Control+Left Mouse button on yellow changes the pattern like this:

Control+Left Click on yellow changes one color.

Control+Left Click on yellow changes one color.

If we Control+Right Click on the first (Lavender) pattern, we get this:

Same colors, but different juxtaposition.

Same colors, but different juxtaposition.

The difference in these two is that in one we’ve changed the background, in the other we’ve changed the foreground. But they are both lavender and yellow. But look quite different.

Now to have some fun, control+right click to change the line color within the pattern. So here we have lavender, and yellow with red lines.

Another control+right click changes the line colors within the pattern.

Another control+right click changes the line colors within the pattern.

Play with the mouse and the control keys to see what interesting combinations come up.

Next time we’ll experiment with changing the pattern itself. Although many many patterns are already included in Ez-Architect, it has plenty of room for your own special constructions.


Changing the Border Colors in Ez-Architect

February 25, 2013

In the last post I showed you how to change the internal colors and patterns of an object.

Changing the border color is just as easy as changing the inside color. You just have to use another finger.  Here’s a simple circle with a black border. Note the status box to the left of the patterns/colors bar. It shows the same configuration. (In this case, it’s a white circle. If it was transparent, it would look the same.)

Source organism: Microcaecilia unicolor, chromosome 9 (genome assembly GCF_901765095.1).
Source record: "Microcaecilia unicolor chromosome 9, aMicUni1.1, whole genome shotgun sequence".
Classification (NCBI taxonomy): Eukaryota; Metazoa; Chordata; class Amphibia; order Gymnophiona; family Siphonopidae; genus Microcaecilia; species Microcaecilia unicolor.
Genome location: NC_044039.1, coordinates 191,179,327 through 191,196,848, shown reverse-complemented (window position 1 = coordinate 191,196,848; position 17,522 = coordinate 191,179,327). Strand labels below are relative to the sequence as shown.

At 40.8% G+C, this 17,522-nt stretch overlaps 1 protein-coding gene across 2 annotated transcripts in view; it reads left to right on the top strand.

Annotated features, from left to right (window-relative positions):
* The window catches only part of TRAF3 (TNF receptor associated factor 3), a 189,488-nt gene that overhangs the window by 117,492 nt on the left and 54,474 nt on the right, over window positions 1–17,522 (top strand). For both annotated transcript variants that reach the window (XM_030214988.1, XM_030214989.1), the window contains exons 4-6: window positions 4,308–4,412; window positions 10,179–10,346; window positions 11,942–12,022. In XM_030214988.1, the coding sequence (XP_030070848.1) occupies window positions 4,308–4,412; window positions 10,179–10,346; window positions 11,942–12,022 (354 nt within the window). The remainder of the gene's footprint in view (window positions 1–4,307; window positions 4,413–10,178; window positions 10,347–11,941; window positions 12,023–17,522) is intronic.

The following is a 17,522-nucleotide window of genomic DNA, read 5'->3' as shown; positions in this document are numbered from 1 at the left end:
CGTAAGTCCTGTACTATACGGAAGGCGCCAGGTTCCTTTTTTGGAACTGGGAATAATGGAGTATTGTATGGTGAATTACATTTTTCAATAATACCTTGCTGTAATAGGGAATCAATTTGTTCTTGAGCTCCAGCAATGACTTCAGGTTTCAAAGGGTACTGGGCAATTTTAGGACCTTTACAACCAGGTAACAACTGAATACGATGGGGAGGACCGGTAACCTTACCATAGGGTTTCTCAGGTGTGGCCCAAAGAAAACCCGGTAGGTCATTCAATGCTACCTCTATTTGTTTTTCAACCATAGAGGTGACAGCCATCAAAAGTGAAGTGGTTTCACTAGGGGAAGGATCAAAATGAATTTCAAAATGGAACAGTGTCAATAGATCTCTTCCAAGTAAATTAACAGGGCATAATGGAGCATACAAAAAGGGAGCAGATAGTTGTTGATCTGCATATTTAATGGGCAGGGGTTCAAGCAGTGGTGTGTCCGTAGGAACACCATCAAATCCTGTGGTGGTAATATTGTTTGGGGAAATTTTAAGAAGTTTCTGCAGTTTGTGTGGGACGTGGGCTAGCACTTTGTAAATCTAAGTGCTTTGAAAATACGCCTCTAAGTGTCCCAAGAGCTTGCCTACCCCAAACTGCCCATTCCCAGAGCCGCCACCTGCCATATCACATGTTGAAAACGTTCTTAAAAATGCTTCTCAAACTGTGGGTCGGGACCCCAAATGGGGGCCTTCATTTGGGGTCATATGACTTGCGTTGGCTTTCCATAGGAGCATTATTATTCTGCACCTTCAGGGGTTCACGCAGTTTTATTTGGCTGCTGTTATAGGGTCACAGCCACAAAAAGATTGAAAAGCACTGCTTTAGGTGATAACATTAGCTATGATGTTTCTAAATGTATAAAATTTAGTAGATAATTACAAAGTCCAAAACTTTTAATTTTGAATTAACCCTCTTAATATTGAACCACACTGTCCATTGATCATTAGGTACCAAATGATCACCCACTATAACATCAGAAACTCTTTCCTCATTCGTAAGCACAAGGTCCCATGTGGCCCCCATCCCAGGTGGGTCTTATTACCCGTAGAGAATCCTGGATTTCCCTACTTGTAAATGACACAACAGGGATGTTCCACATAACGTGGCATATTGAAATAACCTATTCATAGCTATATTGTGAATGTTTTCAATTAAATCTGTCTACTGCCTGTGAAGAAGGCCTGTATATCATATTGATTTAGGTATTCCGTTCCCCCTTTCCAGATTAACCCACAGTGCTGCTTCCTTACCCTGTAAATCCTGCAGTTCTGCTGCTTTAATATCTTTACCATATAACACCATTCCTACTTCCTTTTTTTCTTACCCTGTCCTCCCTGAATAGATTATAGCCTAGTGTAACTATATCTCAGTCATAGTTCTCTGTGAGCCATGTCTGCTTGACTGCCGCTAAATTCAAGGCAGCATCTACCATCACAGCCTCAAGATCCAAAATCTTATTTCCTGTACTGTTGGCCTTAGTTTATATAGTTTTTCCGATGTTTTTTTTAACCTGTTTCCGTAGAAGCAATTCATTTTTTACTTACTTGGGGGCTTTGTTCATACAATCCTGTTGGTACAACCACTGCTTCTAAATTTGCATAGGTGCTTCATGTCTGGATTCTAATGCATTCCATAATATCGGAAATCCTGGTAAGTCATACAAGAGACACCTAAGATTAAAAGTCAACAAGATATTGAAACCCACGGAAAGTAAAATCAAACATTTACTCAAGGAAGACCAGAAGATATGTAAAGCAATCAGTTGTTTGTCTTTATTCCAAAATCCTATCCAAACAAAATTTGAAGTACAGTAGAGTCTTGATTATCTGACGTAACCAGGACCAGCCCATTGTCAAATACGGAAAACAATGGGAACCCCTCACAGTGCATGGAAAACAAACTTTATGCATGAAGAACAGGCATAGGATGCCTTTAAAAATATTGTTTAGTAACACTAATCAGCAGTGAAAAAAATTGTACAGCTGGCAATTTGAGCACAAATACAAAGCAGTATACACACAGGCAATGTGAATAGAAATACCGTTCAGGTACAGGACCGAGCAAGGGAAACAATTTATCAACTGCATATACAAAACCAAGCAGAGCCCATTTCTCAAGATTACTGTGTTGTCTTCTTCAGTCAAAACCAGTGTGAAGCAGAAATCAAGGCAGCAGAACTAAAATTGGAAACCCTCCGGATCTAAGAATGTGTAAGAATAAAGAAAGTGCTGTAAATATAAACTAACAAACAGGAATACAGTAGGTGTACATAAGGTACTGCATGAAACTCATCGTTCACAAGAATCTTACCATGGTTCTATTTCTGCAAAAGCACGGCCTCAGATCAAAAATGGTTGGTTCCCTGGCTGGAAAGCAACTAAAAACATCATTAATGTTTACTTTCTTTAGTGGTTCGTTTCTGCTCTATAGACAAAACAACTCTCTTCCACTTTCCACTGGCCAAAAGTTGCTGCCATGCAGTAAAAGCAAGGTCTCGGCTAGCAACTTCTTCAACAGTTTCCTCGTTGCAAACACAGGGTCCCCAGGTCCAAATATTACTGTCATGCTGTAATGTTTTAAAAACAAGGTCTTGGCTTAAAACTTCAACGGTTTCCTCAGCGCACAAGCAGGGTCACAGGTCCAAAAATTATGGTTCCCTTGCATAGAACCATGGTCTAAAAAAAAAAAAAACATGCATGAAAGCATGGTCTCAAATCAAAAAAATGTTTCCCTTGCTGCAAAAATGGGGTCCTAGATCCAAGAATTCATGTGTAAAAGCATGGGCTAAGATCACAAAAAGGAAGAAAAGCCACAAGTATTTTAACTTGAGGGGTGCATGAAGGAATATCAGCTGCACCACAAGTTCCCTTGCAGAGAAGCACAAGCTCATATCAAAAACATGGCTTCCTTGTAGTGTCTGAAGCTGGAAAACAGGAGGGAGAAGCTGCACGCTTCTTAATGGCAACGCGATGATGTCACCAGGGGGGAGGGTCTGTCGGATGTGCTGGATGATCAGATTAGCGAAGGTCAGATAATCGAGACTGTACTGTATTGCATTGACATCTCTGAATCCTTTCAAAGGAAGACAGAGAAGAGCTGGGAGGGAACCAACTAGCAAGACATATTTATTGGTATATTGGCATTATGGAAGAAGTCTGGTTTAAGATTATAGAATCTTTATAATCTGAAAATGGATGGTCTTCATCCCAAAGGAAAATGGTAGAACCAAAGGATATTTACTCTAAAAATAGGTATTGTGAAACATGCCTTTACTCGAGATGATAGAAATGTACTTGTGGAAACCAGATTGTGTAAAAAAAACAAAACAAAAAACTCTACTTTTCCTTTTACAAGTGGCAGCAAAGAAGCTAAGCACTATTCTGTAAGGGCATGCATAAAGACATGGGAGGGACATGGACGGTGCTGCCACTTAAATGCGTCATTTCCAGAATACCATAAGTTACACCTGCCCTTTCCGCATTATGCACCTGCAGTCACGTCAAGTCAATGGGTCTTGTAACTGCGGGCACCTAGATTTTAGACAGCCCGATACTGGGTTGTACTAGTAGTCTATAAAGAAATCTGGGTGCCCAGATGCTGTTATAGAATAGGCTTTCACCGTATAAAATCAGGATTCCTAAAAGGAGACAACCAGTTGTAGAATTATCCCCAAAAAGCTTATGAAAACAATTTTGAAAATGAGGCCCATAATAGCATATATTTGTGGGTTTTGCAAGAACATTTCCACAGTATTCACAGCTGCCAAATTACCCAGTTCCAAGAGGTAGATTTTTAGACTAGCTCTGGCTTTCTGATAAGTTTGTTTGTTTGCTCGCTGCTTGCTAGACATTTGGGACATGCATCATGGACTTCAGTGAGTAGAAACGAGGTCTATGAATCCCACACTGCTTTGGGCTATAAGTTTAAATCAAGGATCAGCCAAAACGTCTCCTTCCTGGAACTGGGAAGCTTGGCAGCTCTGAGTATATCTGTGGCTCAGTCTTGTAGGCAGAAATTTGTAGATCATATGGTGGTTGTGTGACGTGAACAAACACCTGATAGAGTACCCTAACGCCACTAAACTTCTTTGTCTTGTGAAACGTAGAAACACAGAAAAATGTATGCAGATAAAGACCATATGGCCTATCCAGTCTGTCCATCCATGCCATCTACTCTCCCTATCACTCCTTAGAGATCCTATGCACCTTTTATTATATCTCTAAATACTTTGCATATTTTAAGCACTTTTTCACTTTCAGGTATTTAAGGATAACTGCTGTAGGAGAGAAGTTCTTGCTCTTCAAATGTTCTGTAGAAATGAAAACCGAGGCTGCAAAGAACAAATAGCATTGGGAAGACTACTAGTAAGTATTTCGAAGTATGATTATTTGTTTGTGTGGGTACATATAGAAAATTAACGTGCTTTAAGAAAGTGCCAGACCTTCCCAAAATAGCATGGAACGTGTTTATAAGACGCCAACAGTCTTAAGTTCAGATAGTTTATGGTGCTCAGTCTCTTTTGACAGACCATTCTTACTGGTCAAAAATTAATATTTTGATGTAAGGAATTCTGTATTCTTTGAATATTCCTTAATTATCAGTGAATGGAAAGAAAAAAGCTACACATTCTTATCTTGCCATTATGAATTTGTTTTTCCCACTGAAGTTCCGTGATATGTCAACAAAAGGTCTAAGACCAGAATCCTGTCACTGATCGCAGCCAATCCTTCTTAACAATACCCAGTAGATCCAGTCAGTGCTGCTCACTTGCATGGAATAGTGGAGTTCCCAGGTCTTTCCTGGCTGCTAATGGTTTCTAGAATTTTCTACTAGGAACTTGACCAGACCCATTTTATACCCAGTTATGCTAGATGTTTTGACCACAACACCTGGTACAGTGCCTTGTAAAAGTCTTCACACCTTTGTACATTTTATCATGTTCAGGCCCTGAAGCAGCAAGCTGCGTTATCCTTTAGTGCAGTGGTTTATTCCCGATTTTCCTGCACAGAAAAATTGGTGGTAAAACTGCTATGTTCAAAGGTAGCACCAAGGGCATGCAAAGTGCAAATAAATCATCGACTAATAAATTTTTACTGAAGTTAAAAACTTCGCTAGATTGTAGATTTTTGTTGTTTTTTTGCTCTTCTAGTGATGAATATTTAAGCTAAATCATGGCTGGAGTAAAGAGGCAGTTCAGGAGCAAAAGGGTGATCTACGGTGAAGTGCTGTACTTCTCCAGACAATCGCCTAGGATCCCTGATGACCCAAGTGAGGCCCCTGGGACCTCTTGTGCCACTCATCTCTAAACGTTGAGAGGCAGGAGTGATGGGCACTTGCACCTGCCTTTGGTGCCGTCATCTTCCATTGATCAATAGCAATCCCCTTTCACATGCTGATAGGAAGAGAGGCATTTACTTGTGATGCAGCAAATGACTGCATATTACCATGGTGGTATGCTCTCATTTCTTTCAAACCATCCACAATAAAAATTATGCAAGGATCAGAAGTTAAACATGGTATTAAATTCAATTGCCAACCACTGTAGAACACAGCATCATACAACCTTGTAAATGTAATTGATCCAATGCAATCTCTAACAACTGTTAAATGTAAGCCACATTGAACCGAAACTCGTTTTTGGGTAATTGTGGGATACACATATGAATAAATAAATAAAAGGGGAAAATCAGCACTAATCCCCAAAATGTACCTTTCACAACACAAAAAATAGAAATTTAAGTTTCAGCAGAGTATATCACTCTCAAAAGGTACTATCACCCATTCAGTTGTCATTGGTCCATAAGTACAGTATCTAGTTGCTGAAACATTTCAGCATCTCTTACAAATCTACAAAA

Here's a simple circle with a black border.

Here’s a simple circle with a black border.

To change the color of the border, just use your third finger on the right mouse button and you’ll easily change the border color. Select the object, right-click your mouse on the color that you want and you’ll change the border. Note that the status box to the left of the color/pattern palette matches your object (well, my object).

The same circle with the border changed to purple

The same circle with the border changed to purple

And if you don’t want borders on your objects, you can either change the border color and the inside to the same color as you can see below. OR you can choose a line width of zero, the first line on the line palette that looks like this: